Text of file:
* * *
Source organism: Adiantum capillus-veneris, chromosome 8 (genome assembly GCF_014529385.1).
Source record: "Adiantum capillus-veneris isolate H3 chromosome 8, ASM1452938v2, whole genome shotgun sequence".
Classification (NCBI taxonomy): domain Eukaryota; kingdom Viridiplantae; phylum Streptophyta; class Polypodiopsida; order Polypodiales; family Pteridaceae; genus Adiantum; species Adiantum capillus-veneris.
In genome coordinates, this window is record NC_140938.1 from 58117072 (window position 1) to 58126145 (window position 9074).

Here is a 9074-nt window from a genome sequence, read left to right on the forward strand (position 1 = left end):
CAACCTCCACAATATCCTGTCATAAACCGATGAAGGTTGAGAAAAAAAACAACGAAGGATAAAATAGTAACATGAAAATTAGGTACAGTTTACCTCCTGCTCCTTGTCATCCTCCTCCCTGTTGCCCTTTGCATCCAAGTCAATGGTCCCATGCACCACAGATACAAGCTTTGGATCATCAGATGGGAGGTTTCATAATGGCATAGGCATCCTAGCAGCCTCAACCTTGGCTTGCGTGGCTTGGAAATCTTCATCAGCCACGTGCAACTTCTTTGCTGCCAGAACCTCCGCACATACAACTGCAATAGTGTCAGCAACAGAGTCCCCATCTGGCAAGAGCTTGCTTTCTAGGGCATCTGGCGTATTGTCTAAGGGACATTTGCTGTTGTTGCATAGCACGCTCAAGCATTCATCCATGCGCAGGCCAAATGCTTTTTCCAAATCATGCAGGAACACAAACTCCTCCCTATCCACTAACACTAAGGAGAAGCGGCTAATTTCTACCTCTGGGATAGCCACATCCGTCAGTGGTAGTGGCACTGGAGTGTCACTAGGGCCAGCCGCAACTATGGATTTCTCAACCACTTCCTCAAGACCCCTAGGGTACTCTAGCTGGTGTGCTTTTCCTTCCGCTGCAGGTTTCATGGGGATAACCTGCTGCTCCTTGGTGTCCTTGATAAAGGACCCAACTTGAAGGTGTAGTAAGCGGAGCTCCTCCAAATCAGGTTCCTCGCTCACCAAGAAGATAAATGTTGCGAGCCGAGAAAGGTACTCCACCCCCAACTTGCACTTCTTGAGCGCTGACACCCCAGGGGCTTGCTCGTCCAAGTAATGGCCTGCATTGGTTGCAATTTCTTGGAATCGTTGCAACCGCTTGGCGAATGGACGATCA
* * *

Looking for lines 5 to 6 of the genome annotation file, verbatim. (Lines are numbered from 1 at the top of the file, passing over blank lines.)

Here is a 9074-nt window from a genome sequence, read left to right on the forward strand (position 1 = left end):
CAACCTCCACAATATCCTGTCATAAACCGATGAAGGTTGAGAAAAAAAACAACGAAGGATAAAATAGTAACATGAAAATTAGGTACAGTTTACCTCCTGCTCCTTGTCATCCTCCTCCCTGTTGCCCTTTGCATCCAAGTCAATGGTCCCATGCACCACAGATACAAGCTTTGGATCATCAGATGGGAGGTTTCATAATGGCATAGGCATCCTAGCAGCCTCAACCTTGGCTTGCGTGGCTTGGAAATCTTCATCAGCCACGTGCAACTTCTTTGCTGCCAGAACCTCCGCACATACAACTGCAATAGTGTCAGCAACAGAGTCCCCATCTGGCAAGAGCTTGCTTTCTAGGGCATCTGGCGTATTGTCTAAGGGACATTTGCTGTTGTTGCATAGCACGCTCAAGCATTCATCCATGCGCAGGCCAAATGCTTTTTCCAAATCATGCAGGAACACAAACTCCTCCCTATCCACTAACACTAAGGAGAAGCGGCTAATTTCTACCTCTGGGATAGCCACATCCGTCAGTGGTAGTGGCACTGGAGTGTCACTAGGGCCAGCCGCAACTATGGATTTCTCAACCACTTCCTCAAGACCCCTAGGGTACTCTAGCTGGTGTGCTTTTCCTTCCGCTGCAGGTTTCATGGGGATAACCTGCTGCTCCTTGGTGTCCTTGATAAAGGACCCAACTTGAAGGTGTAGTAAGCGGAGCTCCTCCAAATCAGGTTCCTCGCTCACCAAGAAGATAAATGTTGCGAGCCGAGAAAGGTACTCCACCCCCAACTTGCACTTCTTGAGCGCTGACACCCCAGGGGCTTGCTCGTCCAAGTAATGGCCTGCATTGGTTGCAATTTCTTGGAATCGTTGCAACCGCTTGGCGAATGGACGATCA